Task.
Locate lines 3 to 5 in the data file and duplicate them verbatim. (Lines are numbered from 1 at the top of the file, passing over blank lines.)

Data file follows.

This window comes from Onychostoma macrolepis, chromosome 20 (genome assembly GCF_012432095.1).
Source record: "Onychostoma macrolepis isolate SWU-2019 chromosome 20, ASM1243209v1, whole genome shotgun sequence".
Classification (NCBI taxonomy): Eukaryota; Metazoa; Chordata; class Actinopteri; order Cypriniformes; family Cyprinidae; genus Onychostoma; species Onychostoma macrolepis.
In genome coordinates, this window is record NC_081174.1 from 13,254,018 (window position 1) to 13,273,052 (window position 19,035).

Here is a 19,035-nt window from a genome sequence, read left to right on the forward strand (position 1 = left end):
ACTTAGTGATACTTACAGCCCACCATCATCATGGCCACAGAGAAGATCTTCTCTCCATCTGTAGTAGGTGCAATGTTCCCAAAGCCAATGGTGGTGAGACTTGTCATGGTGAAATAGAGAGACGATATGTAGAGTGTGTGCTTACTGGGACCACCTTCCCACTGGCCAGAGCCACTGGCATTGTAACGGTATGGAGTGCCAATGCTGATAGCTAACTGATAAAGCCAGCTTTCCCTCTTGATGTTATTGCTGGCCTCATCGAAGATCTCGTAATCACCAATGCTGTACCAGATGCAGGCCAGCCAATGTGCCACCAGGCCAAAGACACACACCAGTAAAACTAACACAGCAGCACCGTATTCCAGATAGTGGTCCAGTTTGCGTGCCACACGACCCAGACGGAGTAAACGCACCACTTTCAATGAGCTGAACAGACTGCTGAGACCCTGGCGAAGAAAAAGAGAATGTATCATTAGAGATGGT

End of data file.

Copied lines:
Classification (NCBI taxonomy): Eukaryota; Metazoa; Chordata; class Actinopteri; order Cypriniformes; family Cyprinidae; genus Onychostoma; species Onychostoma macrolepis.
In genome coordinates, this window is record NC_081174.1 from 13,254,018 (window position 1) to 13,273,052 (window position 19,035).

Here is a 19,035-nt window from a genome sequence, read left to right on the forward strand (position 1 = left end):